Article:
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WVU Law receives $150,000 grant from Natural Resources Conservation Service

MORGANTOWN, WEST VIRGINIA—The Natural Resources Conservation Service (NRCS) recently provided $150,000 in federal funding to the  West Virginia University  Land Use and Sustainable Development (LUSD) Law Clinic to support an ongoing partnership.

“NRCS, our partners and West Virginia landowners will continue to greatly benefit from this agreement with the LUSD Law Clinic,” said Nicole Viars, acting state conservationist. “We are able to continue our commitment through collaborative efforts to address risks and purchase conservation easements. In turn, we will be able to protect more agriculture lands over time.”

Since 2014, the LUSD Law Clinic has assisted NRCS with conservation efforts for more than 20 properties in the state, including farmlands, wetlands, and open spaces. The funds support the LUSDLaw Clinic, based at the WVU College of Law, and NRCS to conserve land and provide educational and other outreach services throughout West Virginia.

“The additional funding allows us to continue working with NRCS until September 2019 with greater capacity than before,” said  Katherine Garvey, director of the clinic.

Students in the LUSD Law Clinic are gaining valuable experience working on the NRCS project. With supervision from clinic attorneys, they conduct title examinations and write opinions that describe current ownership rights of property being considered for conservation.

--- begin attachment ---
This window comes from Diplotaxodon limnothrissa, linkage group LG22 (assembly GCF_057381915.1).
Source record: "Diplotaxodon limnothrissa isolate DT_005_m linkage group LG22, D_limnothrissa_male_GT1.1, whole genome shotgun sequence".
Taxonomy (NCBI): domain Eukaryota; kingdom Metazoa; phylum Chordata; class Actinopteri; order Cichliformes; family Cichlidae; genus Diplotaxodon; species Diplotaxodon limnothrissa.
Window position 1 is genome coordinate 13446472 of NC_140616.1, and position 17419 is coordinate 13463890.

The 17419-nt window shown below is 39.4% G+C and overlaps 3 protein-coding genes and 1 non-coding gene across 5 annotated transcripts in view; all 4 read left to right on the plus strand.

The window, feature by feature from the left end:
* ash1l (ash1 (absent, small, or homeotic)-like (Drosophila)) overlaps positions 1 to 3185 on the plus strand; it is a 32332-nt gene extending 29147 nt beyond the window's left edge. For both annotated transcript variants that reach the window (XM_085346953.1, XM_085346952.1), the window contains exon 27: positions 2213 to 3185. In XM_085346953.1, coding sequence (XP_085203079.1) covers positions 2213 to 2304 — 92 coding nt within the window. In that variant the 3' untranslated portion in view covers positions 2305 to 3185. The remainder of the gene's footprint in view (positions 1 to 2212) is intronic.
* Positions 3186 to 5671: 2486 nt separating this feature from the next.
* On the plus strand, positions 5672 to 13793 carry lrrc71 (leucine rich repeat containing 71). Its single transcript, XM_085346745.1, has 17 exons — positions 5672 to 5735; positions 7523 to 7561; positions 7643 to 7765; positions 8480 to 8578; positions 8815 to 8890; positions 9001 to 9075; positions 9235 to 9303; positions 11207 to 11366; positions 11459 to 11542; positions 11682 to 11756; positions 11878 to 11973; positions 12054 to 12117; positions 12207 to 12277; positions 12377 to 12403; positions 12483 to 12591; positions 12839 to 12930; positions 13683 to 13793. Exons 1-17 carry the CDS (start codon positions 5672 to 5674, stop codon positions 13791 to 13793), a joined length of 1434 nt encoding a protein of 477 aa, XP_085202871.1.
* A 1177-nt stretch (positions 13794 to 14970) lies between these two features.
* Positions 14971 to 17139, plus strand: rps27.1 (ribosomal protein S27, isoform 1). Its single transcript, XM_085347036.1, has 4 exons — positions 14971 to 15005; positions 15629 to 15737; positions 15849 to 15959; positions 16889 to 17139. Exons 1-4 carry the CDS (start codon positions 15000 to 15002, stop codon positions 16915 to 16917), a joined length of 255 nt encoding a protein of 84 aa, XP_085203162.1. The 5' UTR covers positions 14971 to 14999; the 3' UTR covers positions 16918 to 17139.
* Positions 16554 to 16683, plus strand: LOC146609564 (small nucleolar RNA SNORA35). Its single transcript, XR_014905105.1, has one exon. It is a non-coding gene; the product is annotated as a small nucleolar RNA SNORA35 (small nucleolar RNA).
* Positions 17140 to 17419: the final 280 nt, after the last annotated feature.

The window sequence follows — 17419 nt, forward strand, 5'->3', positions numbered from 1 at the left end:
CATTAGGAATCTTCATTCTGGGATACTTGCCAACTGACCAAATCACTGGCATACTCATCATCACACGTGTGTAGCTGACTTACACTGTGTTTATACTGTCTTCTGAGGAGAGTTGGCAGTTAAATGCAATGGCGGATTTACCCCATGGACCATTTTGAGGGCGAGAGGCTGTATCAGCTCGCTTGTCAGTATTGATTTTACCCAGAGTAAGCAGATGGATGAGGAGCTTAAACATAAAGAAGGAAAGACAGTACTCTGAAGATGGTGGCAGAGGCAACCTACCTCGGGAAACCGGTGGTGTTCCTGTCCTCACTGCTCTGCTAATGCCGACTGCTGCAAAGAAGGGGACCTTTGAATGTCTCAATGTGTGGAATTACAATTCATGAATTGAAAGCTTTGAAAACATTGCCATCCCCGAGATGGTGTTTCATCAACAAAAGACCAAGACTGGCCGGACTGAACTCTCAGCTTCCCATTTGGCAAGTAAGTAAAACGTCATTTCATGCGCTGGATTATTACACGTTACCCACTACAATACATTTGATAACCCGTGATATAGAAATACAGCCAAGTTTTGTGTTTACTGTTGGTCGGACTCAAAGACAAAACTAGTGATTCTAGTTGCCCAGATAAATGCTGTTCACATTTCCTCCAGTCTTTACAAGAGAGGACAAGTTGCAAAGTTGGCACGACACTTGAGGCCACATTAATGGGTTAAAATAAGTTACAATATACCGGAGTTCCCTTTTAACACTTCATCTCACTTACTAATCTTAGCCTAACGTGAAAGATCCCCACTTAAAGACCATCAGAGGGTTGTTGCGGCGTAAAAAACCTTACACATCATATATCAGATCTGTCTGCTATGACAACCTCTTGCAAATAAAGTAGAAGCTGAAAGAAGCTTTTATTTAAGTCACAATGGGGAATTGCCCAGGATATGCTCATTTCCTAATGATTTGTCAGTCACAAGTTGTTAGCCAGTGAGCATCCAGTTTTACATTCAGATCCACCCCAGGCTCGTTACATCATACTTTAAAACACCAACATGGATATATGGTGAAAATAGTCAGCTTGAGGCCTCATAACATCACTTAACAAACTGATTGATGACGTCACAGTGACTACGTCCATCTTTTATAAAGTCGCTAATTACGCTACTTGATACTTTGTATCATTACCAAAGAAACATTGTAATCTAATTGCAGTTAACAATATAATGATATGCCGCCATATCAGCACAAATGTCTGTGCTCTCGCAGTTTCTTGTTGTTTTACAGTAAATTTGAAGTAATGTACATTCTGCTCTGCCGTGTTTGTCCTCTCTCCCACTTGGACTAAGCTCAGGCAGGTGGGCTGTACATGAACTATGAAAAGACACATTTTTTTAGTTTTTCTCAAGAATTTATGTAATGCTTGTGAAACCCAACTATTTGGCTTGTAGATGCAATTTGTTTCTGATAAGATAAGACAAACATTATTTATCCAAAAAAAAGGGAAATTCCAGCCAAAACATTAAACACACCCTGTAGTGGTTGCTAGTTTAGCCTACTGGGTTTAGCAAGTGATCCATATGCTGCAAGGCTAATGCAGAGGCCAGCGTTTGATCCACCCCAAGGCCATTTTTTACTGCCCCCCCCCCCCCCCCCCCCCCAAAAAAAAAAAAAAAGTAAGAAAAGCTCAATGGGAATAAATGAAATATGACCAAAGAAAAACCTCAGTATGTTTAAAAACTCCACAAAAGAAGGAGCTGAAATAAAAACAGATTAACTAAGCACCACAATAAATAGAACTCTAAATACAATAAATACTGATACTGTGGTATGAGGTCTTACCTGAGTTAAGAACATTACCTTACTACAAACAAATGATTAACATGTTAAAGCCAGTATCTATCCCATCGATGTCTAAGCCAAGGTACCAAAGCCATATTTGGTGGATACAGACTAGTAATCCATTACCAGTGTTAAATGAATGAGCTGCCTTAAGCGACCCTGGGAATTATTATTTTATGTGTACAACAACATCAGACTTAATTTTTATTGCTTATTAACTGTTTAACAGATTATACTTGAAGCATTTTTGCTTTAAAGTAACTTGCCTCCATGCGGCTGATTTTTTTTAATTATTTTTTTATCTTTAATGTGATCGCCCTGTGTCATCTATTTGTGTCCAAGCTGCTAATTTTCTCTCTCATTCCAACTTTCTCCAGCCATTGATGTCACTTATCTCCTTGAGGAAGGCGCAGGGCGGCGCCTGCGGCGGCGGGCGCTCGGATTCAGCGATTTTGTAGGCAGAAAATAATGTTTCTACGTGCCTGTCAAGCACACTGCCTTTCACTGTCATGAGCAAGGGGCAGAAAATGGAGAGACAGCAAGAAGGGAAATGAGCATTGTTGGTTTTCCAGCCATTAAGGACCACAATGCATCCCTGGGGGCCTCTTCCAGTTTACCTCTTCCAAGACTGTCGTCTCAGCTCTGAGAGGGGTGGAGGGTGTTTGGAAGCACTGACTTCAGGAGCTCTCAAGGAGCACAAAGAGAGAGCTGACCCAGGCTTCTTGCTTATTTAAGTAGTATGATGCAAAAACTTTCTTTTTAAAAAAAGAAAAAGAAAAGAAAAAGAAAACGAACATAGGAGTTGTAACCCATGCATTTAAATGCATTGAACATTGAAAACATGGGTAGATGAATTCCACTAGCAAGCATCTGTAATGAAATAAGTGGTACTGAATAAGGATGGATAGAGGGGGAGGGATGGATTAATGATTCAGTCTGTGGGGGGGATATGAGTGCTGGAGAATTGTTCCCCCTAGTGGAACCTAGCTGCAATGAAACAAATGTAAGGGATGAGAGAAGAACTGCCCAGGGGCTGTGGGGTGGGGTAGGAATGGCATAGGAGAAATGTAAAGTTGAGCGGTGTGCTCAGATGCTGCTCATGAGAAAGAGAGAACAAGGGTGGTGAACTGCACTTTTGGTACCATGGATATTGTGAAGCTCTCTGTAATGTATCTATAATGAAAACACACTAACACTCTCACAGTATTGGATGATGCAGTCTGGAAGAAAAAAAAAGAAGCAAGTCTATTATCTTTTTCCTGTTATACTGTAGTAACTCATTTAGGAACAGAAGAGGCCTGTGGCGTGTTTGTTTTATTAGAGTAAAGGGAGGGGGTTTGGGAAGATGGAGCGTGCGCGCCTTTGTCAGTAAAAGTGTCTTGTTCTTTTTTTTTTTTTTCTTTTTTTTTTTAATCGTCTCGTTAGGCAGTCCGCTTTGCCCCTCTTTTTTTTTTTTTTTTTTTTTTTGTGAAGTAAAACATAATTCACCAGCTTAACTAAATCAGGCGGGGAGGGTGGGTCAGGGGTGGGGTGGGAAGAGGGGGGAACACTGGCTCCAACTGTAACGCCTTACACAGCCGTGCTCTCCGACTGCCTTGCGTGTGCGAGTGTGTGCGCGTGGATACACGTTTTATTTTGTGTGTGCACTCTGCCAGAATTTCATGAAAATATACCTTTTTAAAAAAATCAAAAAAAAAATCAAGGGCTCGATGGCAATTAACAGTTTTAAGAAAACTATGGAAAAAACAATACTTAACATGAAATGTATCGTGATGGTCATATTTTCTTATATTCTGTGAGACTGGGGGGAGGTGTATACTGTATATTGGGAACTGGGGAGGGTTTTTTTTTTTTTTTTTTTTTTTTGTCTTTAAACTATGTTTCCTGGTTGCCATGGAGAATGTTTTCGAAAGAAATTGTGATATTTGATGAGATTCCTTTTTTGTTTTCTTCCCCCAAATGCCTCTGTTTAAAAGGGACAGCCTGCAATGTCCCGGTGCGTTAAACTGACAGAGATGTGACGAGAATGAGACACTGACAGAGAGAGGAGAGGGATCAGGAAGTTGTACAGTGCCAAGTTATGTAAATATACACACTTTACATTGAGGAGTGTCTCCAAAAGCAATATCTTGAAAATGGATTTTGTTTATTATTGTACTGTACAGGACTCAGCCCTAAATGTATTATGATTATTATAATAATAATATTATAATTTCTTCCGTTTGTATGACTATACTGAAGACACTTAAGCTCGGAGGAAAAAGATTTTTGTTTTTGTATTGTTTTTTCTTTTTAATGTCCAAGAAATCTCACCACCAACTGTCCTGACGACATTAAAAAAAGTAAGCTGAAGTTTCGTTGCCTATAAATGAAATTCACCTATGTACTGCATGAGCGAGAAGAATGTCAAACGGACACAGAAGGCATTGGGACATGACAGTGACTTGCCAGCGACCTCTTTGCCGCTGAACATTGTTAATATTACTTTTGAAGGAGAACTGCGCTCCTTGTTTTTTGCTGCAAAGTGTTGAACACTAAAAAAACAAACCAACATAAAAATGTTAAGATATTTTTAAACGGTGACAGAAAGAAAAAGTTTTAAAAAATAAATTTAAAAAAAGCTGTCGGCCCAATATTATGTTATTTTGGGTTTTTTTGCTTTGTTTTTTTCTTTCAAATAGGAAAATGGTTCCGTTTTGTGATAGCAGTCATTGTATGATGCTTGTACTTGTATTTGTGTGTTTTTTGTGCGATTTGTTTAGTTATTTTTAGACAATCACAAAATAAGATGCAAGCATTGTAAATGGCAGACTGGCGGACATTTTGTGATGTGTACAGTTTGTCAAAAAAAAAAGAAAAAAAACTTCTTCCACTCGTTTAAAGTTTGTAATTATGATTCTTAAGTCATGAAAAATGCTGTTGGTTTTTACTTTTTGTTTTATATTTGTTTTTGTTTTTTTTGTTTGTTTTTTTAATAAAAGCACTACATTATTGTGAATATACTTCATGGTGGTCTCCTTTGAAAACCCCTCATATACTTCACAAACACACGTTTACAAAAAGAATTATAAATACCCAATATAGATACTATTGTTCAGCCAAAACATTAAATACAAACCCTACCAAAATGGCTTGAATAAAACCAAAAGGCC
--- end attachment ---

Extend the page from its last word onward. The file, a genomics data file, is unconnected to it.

Jason M. Walls, land conservation attorney for the LUSD Law Clinic, is principal investigator under theNRCS agreement, and  Nathan J. Fetty, the clinic’s managing attorney, is co-investigator. Joseph L. Hatton, NRCS Farm Bill Specialist-Easements, assigns cases and works closely with LUSD Law Clinic staff and students in their performance under the agreement.

With the addition of this recent award, the LUSD Law Clinic has secured approximately $186,000 inNRCS funding to continue supporting a variety of conservation initiatives central to the mission of both organizations. Initially, the partnership between the clinic and the NRCS began as a pro bono assistance project before the clinic was awarded approximately $36,000 in federal funds in 2014.

The LUSD Law Clinic provides legal services to local governments, landowners and non-profit organizations to develop land conservation strategies and practices. The clinic identifies and conserves sensitive land, supports local land use decision-makers, addresses wastewater issues, and provides educational opportunities for law students.

The gift was made through the  WVU Foundation in conjunction with “A State of Minds: The Campaign for West Virginia’s University.” The $1 billion fundraising effort runs through December 2017.



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